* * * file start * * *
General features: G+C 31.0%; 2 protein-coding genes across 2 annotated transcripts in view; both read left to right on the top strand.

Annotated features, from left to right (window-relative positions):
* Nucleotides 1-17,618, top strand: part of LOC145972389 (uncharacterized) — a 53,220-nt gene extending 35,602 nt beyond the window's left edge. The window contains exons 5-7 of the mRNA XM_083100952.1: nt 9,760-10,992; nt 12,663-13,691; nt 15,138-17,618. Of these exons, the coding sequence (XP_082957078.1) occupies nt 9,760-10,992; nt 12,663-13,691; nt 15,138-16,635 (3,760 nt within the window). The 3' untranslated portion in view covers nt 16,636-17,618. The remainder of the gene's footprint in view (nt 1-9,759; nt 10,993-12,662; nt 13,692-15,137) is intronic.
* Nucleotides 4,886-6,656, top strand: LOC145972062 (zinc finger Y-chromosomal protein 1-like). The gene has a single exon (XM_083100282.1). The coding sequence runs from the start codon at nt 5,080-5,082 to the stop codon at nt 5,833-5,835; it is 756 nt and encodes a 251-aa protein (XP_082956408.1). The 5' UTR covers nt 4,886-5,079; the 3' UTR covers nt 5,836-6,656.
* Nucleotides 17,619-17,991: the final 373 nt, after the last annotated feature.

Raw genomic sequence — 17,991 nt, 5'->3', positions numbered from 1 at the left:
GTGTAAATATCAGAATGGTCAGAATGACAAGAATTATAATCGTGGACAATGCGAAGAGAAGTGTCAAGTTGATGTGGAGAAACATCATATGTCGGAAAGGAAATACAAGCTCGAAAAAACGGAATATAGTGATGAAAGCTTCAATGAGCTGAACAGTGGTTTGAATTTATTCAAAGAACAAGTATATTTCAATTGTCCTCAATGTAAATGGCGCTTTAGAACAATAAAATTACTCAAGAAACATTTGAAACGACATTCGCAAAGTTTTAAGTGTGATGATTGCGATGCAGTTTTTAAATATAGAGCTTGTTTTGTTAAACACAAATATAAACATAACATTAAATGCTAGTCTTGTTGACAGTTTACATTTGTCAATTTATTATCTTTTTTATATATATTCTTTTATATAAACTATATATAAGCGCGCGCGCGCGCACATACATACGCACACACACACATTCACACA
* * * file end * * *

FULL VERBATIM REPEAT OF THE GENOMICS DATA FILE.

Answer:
General features: G+C 31.0%; 2 protein-coding genes across 2 annotated transcripts in view; both read left to right on the top strand.

Annotated features, from left to right (window-relative positions):
* Nucleotides 1-17,618, top strand: part of LOC145972389 (uncharacterized) — a 53,220-nt gene extending 35,602 nt beyond the window's left edge. The window contains exons 5-7 of the mRNA XM_083100952.1: nt 9,760-10,992; nt 12,663-13,691; nt 15,138-17,618. Of these exons, the coding sequence (XP_082957078.1) occupies nt 9,760-10,992; nt 12,663-13,691; nt 15,138-16,635 (3,760 nt within the window). The 3' untranslated portion in view covers nt 16,636-17,618. The remainder of the gene's footprint in view (nt 1-9,759; nt 10,993-12,662; nt 13,692-15,137) is intronic.
* Nucleotides 4,886-6,656, top strand: LOC145972062 (zinc finger Y-chromosomal protein 1-like). The gene has a single exon (XM_083100282.1). The coding sequence runs from the start codon at nt 5,080-5,082 to the stop codon at nt 5,833-5,835; it is 756 nt and encodes a 251-aa protein (XP_082956408.1). The 5' UTR covers nt 4,886-5,079; the 3' UTR covers nt 5,836-6,656.
* Nucleotides 17,619-17,991: the final 373 nt, after the last annotated feature.

Raw genomic sequence — 17,991 nt, 5'->3', positions numbered from 1 at the left:
GTGTAAATATCAGAATGGTCAGAATGACAAGAATTATAATCGTGGACAATGCGAAGAGAAGTGTCAAGTTGATGTGGAGAAACATCATATGTCGGAAAGGAAATACAAGCTCGAAAAAACGGAATATAGTGATGAAAGCTTCAATGAGCTGAACAGTGGTTTGAATTTATTCAAAGAACAAGTATATTTCAATTGTCCTCAATGTAAATGGCGCTTTAGAACAATAAAATTACTCAAGAAACATTTGAAACGACATTCGCAAAGTTTTAAGTGTGATGATTGCGATGCAGTTTTTAAATATAGAGCTTGTTTTGTTAAACACAAATATAAACATAACATTAAATGCTAGTCTTGTTGACAGTTTACATTTGTCAATTTATTATCTTTTTTATATATATTCTTTTATATAAACTATATATAAGCGCGCGCGCGCGCACATACATACGCACACACACACATTCACACA